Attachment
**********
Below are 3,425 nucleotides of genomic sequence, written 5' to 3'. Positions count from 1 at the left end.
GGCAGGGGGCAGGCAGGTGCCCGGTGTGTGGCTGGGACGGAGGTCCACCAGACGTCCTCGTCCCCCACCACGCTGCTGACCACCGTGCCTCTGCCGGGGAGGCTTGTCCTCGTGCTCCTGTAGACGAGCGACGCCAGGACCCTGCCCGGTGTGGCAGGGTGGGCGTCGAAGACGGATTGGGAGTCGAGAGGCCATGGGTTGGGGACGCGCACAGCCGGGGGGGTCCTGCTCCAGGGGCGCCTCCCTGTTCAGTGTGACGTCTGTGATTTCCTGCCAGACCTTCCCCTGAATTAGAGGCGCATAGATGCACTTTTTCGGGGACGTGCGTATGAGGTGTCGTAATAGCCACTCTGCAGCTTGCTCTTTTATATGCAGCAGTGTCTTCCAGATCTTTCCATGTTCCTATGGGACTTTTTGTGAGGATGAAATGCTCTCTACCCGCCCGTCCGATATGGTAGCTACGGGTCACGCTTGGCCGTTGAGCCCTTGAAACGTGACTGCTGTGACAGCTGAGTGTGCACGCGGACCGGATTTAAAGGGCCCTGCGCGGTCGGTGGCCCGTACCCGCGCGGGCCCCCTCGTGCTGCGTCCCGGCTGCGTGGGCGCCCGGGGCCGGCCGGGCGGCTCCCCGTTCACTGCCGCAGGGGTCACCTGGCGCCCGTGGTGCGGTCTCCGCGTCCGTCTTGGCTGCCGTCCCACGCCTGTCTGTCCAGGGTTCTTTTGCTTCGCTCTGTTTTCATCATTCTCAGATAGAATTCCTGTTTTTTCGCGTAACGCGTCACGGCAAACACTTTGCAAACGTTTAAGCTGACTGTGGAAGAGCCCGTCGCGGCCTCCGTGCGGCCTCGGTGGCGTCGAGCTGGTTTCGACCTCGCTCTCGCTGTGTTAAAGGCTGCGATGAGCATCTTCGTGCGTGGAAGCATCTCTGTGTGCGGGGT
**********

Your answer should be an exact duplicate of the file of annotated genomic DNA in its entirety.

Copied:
Below are 3,425 nucleotides of genomic sequence, written 5' to 3'. Positions count from 1 at the left end.
GGCAGGGGGCAGGCAGGTGCCCGGTGTGTGGCTGGGACGGAGGTCCACCAGACGTCCTCGTCCCCCACCACGCTGCTGACCACCGTGCCTCTGCCGGGGAGGCTTGTCCTCGTGCTCCTGTAGACGAGCGACGCCAGGACCCTGCCCGGTGTGGCAGGGTGGGCGTCGAAGACGGATTGGGAGTCGAGAGGCCATGGGTTGGGGACGCGCACAGCCGGGGGGGTCCTGCTCCAGGGGCGCCTCCCTGTTCAGTGTGACGTCTGTGATTTCCTGCCAGACCTTCCCCTGAATTAGAGGCGCATAGATGCACTTTTTCGGGGACGTGCGTATGAGGTGTCGTAATAGCCACTCTGCAGCTTGCTCTTTTATATGCAGCAGTGTCTTCCAGATCTTTCCATGTTCCTATGGGACTTTTTGTGAGGATGAAATGCTCTCTACCCGCCCGTCCGATATGGTAGCTACGGGTCACGCTTGGCCGTTGAGCCCTTGAAACGTGACTGCTGTGACAGCTGAGTGTGCACGCGGACCGGATTTAAAGGGCCCTGCGCGGTCGGTGGCCCGTACCCGCGCGGGCCCCCTCGTGCTGCGTCCCGGCTGCGTGGGCGCCCGGGGCCGGCCGGGCGGCTCCCCGTTCACTGCCGCAGGGGTCACCTGGCGCCCGTGGTGCGGTCTCCGCGTCCGTCTTGGCTGCCGTCCCACGCCTGTCTGTCCAGGGTTCTTTTGCTTCGCTCTGTTTTCATCATTCTCAGATAGAATTCCTGTTTTTTCGCGTAACGCGTCACGGCAAACACTTTGCAAACGTTTAAGCTGACTGTGGAAGAGCCCGTCGCGGCCTCCGTGCGGCCTCGGTGGCGTCGAGCTGGTTTCGACCTCGCTCTCGCTGTGTTAAAGGCTGCGATGAGCATCTTCGTGCGTGGAAGCATCTCTGTGTGCGGGGT